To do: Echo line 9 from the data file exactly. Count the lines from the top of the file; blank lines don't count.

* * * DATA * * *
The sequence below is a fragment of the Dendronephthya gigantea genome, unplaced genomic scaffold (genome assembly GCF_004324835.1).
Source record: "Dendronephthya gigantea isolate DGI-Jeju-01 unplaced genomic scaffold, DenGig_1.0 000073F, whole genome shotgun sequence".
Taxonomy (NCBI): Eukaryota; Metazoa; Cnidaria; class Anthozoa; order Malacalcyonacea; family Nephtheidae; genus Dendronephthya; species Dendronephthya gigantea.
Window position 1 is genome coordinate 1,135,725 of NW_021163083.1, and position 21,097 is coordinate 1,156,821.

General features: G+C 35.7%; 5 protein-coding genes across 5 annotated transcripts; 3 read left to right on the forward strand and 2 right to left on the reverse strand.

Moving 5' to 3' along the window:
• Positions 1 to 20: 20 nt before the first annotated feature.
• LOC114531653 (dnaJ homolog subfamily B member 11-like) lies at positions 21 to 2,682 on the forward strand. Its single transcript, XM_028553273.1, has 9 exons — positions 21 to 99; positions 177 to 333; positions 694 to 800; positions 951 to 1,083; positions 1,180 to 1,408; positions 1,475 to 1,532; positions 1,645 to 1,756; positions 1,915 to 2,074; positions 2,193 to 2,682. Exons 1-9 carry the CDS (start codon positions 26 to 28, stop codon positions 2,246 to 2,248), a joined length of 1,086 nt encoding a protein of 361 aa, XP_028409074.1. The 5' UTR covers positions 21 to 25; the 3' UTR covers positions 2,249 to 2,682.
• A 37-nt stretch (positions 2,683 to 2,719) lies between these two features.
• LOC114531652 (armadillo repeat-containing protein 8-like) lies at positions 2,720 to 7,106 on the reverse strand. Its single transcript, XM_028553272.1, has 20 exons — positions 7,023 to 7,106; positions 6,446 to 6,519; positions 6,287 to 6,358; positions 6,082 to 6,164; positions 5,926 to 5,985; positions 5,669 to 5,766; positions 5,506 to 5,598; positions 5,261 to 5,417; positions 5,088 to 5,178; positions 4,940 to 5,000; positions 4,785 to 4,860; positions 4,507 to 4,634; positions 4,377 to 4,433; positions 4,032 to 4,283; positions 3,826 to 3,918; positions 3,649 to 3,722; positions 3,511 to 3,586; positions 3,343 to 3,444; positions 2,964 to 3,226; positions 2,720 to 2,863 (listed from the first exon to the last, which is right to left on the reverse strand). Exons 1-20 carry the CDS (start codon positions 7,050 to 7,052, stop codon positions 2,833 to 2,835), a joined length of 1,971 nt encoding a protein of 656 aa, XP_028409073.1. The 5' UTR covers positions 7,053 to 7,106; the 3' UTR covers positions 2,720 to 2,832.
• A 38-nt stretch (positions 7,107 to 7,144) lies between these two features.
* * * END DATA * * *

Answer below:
• A 37-nt stretch (positions 2,683 to 2,719) lies between these two features.